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Music Review: Ruby Friedman Orchestra – ‘Gem’

There are voices that reverberate not only through your speakers, but continue on through your soul. Ruby Friedman may not be that person for everyone, but she absolutely is for me. Gem is the debut album for the Ruby Friedman Orchestra, led by a woman whose voice contains the anger, pain, yearning, and power of a generation gone by. Los Angeles is a long march from where you’d expect a blues songstress like this to appear, but lightning strikes don’t use maps. “Fugue in L.A. Minor” introduces the listener to Friedman’s voice through a filter reminiscent of an old school…

Review Overview

Reviewer's Score

90/100

Summary : This is a truly unique voice in a time of too many copies.

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There are voices that reverberate not only through your speakers, but continue on through your soul. Ruby Friedman may not be that person for everyone, but she absolutely is for me.

Gem is the debut album for the Ruby Friedman Orchestra, led by a woman whose voice contains the anger, pain, yearning, and power of a generation gone by. Los Angeles is a long march from where you’d expect a blues songstress like this to appear, but lightning strikes don’t use maps.Gem Ruby Friedman Orchestra

“Fugue in L.A. Minor” introduces the listener to Friedman’s voice through a filter reminiscent of an old school gramophone. The effect is instant. You’re hearing a voice today that belongs to yesterday. In the track order I was given, this track bookmarked nicely with the last song on the list, “Lonely Road Symphony Rag,” which sounds like Norah Jones 40 years later in her career. It’s a sad look back at time gone by and feeling deserted by it.

Singing out the pain because there’s no other way to release it, “Ten Minutes” is a heart-wrenching last ditch effort to see that one person again, no matter how much it will hurt to see this individual walk away again and again. “Please,” “Fairfax Fable,” and “Cheated” all continue that vibe, but “Cheated” picks up that underground blues club from L.A. and places it firmly in David Lynch’s Twin Peaks.

“You’ll Never Leave Harlan Alive” sounds exactly like what you think: a threat. It is a tune played late at night over a campfire to keep the kids from wandering too far away. You envision long, black trench coats in an old Western town promising to stop you in your path. Thinking about all that after listening to it, I wasn’t at all surprised to read it was a featured song on the TV show Justified.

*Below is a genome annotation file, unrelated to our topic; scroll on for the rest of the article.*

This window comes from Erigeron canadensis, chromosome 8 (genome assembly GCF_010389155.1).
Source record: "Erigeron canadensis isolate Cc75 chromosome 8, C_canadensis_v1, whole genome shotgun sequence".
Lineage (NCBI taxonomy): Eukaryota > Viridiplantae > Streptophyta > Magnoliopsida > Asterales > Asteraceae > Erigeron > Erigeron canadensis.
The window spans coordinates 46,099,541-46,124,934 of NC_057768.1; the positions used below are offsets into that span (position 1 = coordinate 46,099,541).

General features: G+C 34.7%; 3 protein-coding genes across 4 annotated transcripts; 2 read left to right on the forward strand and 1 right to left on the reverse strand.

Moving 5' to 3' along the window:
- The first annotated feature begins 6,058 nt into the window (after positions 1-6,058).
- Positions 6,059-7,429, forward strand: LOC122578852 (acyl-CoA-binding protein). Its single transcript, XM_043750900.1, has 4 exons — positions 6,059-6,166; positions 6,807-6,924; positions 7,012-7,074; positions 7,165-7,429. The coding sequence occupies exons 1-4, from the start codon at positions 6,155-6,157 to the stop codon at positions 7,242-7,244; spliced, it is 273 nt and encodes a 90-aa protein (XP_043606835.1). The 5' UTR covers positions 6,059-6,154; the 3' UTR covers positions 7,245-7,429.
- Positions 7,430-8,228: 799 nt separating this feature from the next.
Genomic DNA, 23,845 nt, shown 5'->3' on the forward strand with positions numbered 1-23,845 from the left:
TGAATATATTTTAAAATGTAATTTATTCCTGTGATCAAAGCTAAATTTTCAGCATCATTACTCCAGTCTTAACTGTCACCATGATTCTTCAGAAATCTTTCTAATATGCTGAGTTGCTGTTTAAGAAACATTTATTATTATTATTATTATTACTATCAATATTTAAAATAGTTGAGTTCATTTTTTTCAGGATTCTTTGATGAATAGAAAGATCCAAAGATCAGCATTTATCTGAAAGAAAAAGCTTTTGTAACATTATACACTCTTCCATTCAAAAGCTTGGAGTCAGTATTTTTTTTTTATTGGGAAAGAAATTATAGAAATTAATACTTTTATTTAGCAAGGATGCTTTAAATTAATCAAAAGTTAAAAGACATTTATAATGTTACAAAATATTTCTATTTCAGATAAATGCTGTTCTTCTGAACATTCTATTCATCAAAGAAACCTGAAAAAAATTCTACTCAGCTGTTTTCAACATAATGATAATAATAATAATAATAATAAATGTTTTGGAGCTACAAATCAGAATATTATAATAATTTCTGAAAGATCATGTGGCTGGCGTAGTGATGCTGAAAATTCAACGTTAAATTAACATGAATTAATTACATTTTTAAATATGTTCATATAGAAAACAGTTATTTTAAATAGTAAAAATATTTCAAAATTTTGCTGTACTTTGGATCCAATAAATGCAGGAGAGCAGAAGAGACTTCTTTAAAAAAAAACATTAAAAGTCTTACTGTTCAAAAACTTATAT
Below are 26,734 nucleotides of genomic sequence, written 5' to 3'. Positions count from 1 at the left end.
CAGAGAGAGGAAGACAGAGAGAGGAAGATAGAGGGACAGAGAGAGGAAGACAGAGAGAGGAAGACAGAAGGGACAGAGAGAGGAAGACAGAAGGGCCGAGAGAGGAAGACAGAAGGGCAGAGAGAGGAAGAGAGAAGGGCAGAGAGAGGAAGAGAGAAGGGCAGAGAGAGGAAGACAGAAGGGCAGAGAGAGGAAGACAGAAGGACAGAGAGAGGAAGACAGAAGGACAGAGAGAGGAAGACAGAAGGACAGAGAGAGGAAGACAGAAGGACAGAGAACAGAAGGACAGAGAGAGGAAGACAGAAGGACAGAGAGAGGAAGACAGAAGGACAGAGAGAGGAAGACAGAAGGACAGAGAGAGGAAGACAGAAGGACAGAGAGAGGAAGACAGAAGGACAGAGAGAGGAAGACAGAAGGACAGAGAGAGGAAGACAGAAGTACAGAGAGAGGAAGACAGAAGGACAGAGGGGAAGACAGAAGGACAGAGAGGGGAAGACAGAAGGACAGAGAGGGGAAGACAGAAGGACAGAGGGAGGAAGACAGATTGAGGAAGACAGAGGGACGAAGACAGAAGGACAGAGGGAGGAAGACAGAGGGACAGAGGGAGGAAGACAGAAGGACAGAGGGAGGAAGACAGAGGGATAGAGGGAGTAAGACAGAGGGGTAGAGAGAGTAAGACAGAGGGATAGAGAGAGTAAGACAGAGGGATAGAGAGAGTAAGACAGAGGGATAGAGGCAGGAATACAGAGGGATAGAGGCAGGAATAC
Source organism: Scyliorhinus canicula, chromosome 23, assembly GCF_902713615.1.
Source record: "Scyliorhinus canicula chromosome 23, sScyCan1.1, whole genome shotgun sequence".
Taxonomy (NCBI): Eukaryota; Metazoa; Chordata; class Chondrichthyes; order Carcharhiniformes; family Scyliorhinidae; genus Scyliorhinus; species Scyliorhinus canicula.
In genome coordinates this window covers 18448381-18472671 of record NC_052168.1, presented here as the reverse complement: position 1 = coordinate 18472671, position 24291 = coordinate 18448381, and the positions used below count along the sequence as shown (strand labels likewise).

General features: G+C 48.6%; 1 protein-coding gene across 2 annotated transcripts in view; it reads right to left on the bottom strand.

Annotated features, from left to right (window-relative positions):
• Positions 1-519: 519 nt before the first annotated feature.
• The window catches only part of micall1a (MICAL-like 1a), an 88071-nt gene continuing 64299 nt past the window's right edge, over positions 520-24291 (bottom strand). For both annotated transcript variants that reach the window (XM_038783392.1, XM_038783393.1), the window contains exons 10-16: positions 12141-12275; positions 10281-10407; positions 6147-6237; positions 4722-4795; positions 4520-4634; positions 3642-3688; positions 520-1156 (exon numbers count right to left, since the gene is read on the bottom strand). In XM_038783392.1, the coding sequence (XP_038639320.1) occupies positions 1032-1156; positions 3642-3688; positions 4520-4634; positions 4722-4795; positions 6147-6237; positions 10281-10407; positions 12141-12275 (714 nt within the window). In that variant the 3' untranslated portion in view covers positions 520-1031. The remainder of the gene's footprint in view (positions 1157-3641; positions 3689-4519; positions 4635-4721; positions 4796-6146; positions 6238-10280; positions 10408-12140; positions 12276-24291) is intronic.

Turning up the aggression, “I’m Not Your Friend” is a dead-stop roadblock in front of whatever relationship fantasy you conjure up in your head. The bass drum, the tribal rhythm, and Friedman’s vocal stylings created something sounding like Tracy Chapman got very, very angry.

“The Ballad of Lee Morse” keeps the power up and the pedal down, like it’s her personal revision to “Devil Went Down to Georgia” and reminding listeners that there is a very thin line between fame and infamy. But before you go away thinking the album is all gloomy, sad, and angry, “I Don’t Want” drifts into the positive realm with a toe-tapping beat – and if you’re not moving your feet accordingly, you’re surely already dead.

Gem by the Ruby Friedman Orchestra is a time portal back to the early days of blues but run through a modern-day filter of Friedman’s own experiences. Trust me, you’ve never heard anything like this. It’ll sneak under your skin, and you’ll want to keep it there.

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About Luke Goldstein

People send me stuff. If I like it, I tell you all about it. I also run the YouTube channels for Stew's Reviews, Disorderly Political, and LX3.